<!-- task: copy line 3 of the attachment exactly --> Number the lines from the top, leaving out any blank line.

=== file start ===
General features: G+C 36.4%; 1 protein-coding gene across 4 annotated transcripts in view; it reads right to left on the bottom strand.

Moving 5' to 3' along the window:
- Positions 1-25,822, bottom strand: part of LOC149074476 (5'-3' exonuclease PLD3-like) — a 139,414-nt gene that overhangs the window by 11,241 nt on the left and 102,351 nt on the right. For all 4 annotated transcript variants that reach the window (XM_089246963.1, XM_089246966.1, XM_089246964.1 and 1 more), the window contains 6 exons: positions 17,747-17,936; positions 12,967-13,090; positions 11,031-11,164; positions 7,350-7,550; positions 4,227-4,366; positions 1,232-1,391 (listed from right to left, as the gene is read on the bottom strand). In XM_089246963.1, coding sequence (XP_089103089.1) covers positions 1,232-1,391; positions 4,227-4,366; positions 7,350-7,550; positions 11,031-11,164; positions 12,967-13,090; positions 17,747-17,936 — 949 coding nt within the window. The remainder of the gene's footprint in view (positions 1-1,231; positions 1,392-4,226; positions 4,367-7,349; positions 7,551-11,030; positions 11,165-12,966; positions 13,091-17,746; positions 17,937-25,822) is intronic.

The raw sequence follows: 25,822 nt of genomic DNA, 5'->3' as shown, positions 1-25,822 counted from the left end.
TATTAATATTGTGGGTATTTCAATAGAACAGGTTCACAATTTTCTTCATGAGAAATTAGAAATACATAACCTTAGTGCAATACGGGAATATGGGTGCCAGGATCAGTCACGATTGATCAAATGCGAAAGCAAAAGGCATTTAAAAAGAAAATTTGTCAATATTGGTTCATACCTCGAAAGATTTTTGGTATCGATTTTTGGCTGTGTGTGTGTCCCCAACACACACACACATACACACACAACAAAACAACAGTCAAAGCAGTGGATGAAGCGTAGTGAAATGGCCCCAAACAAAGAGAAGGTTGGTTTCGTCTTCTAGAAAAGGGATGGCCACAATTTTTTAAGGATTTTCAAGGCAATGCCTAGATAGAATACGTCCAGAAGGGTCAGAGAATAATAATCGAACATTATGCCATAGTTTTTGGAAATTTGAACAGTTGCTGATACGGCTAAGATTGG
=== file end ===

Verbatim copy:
- Positions 1-25,822, bottom strand: part of LOC149074476 (5'-3' exonuclease PLD3-like) — a 139,414-nt gene that overhangs the window by 11,241 nt on the left and 102,351 nt on the right. For all 4 annotated transcript variants that reach the window (XM_089246963.1, XM_089246966.1, XM_089246964.1 and 1 more), the window contains 6 exons: positions 17,747-17,936; positions 12,967-13,090; positions 11,031-11,164; positions 7,350-7,550; positions 4,227-4,366; positions 1,232-1,391 (listed from right to left, as the gene is read on the bottom strand). In XM_089246963.1, coding sequence (XP_089103089.1) covers positions 1,232-1,391; positions 4,227-4,366; positions 7,350-7,550; positions 11,031-11,164; positions 12,967-13,090; positions 17,747-17,936 — 949 coding nt within the window. The remainder of the gene's footprint in view (positions 1-1,231; positions 1,392-4,226; positions 4,367-7,349; positions 7,551-11,030; positions 11,165-12,966; positions 13,091-17,746; positions 17,937-25,822) is intronic.